Letting Go - Chapter 28

He’d held her as she’d cried herself to sleep. He still held her, pressed tightly to his side, her head in the crook of his shoulder, listening to her even breathing, thanking the powers that be for this second chance he—they—have been given.

He could’ve slept, perfectly content with holding her close, having her beside him, but he couldn’t. Not after what’s happened, what he’s heard tonight. Sara’d texted him a few hours after she and Laurel had left the gym, instructing him to get his tight, sexy butt—her words—to Laurel’s apartment and wait outside for the right moment. He’d wondered what that sign might be, but he’d waited and then...He’d heard Laurel and her reason for not wanting to let him back into her heart, and his own heart broke.

If he were a better man, he’d have left then and there, left her alone, granted her wish...But he wasn’t that man. He was selfish, an egotistical bastard, and he couldn’t do it. He loved her, he needed her, wanted her in his life, wanted to be a part of hers. He just couldn’t walk away. So he’d entered her apartment Arrow-style, and taken her into his arms, begged her to give him, them, another chance, hoped against hope that she’d relent. He hadn’t even noticed Sara leaving the apartment, leaving them alone. All he could see, hear, touch, breathe in, was Laurel as he’d waited with batted breath for her decision.

And when she’d turned, hugged him, cried against his chest, his heart had broken all over again. For her, for them, for what he was asking her to do, for what he was asking her to sacrifice. And he’d made a silent promise to her, to both of them. He’d sworn he’d never let her go again, that he’d protect her from anything or anyone who would want to cause her harm, want to hurt her. And he’d made a silent oath he’d try his best, do everything that was in his power, not to leave her ever again. He might not keep that promise, God only knew the world was a dangerous place, made even more dangerous by his choice of living a secret life as a vigilante, but he’d give it his best shot.

He wanted to live his life with her, alongside her, grow old with her, tell tales of the Arrow to their children and grandchildren.

She’d cried a long time, holding on for dear life, and he could do nothing but hold her as tightly as he could, murmuring soft nonsense in her ear, kissing her cheek, her forehead, her hair, until she’d calmed down, until her hold loosened a bit.

He’d been prepared for another argument then, but she’d surprised him and asked him to stay. She’d said she didn’t want to be alone, not tonight. He’d wanted to ask what was wrong, knowing it wasn’t all because of him, but refrained. He didn't want to upset her further, she’d been through enough. So he’d followed her to her bedroom, where she’d quickly changed in her bathroom, and invited him under the covers with her. Where she promptly snuggled against him, her hand on his chest, over his heart.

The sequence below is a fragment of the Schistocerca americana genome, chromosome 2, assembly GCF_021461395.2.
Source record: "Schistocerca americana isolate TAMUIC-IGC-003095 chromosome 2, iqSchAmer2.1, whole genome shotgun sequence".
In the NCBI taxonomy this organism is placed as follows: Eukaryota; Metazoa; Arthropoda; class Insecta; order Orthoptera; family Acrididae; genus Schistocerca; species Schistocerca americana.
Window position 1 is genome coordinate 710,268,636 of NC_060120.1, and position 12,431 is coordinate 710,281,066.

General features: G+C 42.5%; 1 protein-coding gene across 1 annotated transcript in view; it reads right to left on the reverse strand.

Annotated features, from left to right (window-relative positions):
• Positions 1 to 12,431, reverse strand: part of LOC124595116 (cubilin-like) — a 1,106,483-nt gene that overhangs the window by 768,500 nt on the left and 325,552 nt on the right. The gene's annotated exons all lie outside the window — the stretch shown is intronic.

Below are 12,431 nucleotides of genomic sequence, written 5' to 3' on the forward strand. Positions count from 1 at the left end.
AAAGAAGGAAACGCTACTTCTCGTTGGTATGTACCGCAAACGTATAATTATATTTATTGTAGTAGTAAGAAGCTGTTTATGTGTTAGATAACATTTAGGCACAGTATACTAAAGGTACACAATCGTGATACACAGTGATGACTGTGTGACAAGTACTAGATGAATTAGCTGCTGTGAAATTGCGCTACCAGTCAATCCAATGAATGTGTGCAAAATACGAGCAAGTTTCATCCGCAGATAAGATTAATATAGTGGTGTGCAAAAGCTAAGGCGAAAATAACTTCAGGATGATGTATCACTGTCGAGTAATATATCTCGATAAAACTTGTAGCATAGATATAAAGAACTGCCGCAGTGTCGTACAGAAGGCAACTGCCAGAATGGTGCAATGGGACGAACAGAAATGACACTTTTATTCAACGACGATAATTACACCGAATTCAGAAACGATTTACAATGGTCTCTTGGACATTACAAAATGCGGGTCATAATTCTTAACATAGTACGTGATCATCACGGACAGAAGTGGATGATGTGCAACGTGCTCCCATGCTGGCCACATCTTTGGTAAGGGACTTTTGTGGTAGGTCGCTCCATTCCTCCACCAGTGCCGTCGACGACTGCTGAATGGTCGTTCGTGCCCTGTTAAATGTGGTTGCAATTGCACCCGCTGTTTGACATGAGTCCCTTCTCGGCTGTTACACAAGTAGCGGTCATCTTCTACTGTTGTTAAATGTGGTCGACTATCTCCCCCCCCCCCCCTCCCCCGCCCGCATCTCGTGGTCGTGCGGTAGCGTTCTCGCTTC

There wasn't anything sexual about her request for him to stay with her, and he’d had no intention of changing that. They both needed this moment, this night to be one of closeness, of reconnecting, of gentle touches, and whispered words. This was a special kind of intimacy they’ve been lacking since his return from the island, a special kind of intimacy they needed to regain, before anything else could and would happen between them.

They’d talked, just like old times, when they could spend hours just talking. For Oliver it was a special kind of blessing to be able to get that back. He’d told her about the island, even things he didn't share with anyone, not even Diggle and Felicity. He’d told her about how it felt to return to Starling City after all those years, his motivations for becoming the vigilante, his plans for Arrow’s future, for the future of Queen Consolidated.

She’d told him about the five years he’d been gone, of her finishing school, deciding to help the less fortunate by working at CNRI, she’d told him about her training, about meeting Adam Bachman...About how she’d come to meet Adam Bachman and why.

Oliver’s blood had run cold at hearing the truth. The truth she hadn’t shared with anyone before. Something had broken inside her when she’d learned about his death, she’d said. Not his betrayal, his death! For a while, she’d gone on as if nothing had happened, until one day she’d snapped.

She’d gone to Star reservoir and drove her car into it. She’d wanted to die the way he had. She wanted to drown. But someone had pulled her out in the nick of time. An early-morning jogger had noticed the car plunge into the water from the other side of the lake, but before he’d reached the other shore and jumped in, Laurel had already lost consciousness. She’d already been dead. The jogger had brought her back from the dead.

Adam Bachman had saved her that day, and slowly brought her back to life in the following months. He’d talk to her, train her, teach her. He’d become her friend and mentor, a father figure when her biological father descended into his own private hell.

The next time they met, Oliver would shake the man’s hand and thank him for keeping Laurel alive. For keeping her safe. He’d forever be indebted to him.

He looked down at her as she mumbled something in her sleep, her forehead creasing as if she were troubled. He knew she hadn’t told him everything, that there was something else she was keeping from him, but there would be time to talk later. They had all the time in the world. Or so he hoped.

She snuggled even closer, and he sighed as he leaned his head on top of hers. This was home. This was where he belonged.

He closed his eyes. After more than six years, he was finally fully at peace.


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